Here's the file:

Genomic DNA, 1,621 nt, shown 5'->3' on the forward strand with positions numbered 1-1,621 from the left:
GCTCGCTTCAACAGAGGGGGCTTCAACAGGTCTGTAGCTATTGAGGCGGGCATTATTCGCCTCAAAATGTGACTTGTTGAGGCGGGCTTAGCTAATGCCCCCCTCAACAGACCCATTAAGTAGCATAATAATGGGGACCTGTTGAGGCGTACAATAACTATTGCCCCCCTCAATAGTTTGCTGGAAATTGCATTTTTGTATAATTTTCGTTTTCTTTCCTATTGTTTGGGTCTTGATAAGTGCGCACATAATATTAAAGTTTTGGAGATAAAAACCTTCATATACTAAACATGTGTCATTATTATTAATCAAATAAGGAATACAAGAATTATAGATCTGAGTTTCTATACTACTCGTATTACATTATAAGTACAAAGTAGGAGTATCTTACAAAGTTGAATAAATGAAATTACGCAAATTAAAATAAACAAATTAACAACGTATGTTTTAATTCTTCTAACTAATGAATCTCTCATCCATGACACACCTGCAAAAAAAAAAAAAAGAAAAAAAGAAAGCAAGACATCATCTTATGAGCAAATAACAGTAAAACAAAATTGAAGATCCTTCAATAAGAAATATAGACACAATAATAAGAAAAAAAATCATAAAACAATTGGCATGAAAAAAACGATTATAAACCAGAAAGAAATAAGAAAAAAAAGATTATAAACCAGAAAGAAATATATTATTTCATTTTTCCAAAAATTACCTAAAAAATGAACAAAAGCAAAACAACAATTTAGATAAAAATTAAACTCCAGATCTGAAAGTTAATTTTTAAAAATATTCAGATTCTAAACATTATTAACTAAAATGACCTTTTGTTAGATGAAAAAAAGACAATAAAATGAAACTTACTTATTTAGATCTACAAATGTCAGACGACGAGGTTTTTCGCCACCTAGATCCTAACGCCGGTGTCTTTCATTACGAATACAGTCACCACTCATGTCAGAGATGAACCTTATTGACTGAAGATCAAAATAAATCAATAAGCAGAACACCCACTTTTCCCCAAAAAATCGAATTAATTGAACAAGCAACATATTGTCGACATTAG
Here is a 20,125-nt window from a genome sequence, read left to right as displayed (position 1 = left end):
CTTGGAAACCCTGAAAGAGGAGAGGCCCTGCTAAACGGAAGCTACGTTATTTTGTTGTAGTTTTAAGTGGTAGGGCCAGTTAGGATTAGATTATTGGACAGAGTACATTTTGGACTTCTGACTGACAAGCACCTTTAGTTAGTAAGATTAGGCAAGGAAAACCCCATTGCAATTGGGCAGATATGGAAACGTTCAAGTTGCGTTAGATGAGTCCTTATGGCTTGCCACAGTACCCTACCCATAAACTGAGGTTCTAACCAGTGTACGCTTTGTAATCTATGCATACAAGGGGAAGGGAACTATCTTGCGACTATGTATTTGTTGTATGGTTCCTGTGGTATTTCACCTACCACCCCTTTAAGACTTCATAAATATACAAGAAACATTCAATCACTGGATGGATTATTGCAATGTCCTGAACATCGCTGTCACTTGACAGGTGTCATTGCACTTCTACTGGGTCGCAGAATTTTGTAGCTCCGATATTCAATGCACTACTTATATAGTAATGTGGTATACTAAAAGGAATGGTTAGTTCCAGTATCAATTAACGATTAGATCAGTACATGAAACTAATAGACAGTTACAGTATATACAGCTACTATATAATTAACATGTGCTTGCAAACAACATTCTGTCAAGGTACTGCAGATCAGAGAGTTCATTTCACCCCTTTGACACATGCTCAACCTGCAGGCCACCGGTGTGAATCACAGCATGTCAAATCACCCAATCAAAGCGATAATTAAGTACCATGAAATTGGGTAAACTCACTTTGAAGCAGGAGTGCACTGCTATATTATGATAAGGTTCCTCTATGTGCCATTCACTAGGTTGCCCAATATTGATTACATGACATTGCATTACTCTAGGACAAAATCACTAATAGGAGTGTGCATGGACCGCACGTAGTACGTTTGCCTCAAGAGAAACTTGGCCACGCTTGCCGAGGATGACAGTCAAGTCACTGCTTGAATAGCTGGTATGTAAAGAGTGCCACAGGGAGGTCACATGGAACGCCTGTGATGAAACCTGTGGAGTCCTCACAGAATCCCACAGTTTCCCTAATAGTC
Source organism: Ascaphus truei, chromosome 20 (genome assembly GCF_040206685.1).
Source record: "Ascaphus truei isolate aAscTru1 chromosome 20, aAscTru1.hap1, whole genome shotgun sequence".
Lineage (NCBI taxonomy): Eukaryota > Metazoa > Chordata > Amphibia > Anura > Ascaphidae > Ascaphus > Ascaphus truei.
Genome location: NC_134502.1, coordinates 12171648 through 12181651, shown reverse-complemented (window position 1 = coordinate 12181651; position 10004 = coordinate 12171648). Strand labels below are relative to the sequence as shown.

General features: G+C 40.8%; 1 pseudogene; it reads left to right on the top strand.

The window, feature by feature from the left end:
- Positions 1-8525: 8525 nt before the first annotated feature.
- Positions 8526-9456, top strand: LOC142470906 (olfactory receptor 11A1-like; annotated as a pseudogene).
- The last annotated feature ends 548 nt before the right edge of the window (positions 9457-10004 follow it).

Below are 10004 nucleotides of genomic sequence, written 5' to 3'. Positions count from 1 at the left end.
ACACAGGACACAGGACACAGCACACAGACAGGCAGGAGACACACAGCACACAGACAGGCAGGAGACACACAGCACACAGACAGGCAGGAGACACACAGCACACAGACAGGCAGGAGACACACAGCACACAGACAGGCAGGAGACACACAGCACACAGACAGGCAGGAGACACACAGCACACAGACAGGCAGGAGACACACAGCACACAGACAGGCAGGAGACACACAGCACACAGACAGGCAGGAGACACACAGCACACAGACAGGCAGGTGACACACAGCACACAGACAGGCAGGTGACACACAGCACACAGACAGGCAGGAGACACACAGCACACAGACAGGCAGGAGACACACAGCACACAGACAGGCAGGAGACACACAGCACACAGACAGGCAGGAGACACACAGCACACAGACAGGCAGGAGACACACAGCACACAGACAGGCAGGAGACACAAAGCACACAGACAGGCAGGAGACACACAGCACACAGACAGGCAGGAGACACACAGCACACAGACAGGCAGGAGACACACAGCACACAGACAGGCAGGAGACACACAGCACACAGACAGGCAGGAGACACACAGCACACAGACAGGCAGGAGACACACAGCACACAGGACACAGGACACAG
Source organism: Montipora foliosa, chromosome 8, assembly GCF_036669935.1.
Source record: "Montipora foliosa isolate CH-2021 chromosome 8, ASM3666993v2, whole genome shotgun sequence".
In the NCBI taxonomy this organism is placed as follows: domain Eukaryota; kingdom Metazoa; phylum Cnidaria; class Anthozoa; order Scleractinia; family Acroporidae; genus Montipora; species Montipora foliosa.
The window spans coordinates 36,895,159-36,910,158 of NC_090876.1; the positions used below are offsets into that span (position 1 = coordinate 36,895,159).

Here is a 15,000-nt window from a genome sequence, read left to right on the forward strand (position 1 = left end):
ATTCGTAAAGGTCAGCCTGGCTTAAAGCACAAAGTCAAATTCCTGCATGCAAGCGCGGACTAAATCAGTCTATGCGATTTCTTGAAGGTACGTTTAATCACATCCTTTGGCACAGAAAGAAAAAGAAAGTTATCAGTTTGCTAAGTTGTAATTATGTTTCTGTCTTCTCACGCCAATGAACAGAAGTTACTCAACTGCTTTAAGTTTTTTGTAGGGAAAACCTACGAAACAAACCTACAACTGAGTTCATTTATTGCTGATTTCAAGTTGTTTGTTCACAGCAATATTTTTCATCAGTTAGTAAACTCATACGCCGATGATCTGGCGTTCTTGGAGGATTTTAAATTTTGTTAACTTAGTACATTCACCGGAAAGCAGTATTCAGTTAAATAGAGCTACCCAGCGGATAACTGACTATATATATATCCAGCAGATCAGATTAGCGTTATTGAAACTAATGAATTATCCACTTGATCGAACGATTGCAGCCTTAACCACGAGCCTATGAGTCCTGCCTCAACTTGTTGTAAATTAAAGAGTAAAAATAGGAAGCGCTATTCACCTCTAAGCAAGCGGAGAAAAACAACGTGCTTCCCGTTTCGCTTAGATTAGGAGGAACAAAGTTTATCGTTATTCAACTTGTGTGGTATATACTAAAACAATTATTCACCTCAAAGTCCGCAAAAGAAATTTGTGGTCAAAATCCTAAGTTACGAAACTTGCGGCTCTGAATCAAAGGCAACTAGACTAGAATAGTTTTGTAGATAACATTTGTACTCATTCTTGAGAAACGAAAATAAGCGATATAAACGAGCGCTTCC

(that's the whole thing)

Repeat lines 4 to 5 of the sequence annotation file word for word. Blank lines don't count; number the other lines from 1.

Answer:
CTTGGAAACCCTGAAAGAGGAGAGGCCCTGCTAAACGGAAGCTACGTTATTTTGTTGTAGTTTTAAGTGGTAGGGCCAGTTAGGATTAGATTATTGGACAGAGTACATTTTGGACTTCTGACTGACAAGCACCTTTAGTTAGTAAGATTAGGCAAGGAAAACCCCATTGCAATTGGGCAGATATGGAAACGTTCAAGTTGCGTTAGATGAGTCCTTATGGCTTGCCACAGTACCCTACCCATAAACTGAGGTTCTAACCAGTGTACGCTTTGTAATCTATGCATACAAGGGGAAGGGAACTATCTTGCGACTATGTATTTGTTGTATGGTTCCTGTGGTATTTCACCTACCACCCCTTTAAGACTTCATAAATATACAAGAAACATTCAATCACTGGATGGATTATTGCAATGTCCTGAACATCGCTGTCACTTGACAGGTGTCATTGCACTTCTACTGGGTCGCAGAATTTTGTAGCTCCGATATTCAATGCACTACTTATATAGTAATGTGGTATACTAAAAGGAATGGTTAGTTCCAGTATCAATTAACGATTAGATCAGTACATGAAACTAATAGACAGTTACAGTATATACAGCTACTATATAATTAACATGTGCTTGCAAACAACATTCTGTCAAGGTACTGCAGATCAGAGAGTTCATTTCACCCCTTTGACACATGCTCAACCTGCAGGCCACCGGTGTGAATCACAGCATGTCAAATCACCCAATCAAAGCGATAATTAAGTACCATGAAATTGGGTAAACTCACTTTGAAGCAGGAGTGCACTGCTATATTATGATAAGGTTCCTCTATGTGCCATTCACTAGGTTGCCCAATATTGATTACATGACATTGCATTACTCTAGGACAAAATCACTAATAGGAGTGTGCATGGACCGCACGTAGTACGTTTGCCTCAAGAGAAACTTGGCCACGCTTGCCGAGGATGACAGTCAAGTCACTGCTTGAATAGCTGGTATGTAAAGAGTGCCACAGGGAGGTCACATGGAACGCCTGTGATGAAACCTGTGGAGTCCTCACAGAATCCCACAGTTTCCCTAATAGTC
Source organism: Ascaphus truei, chromosome 20 (genome assembly GCF_040206685.1).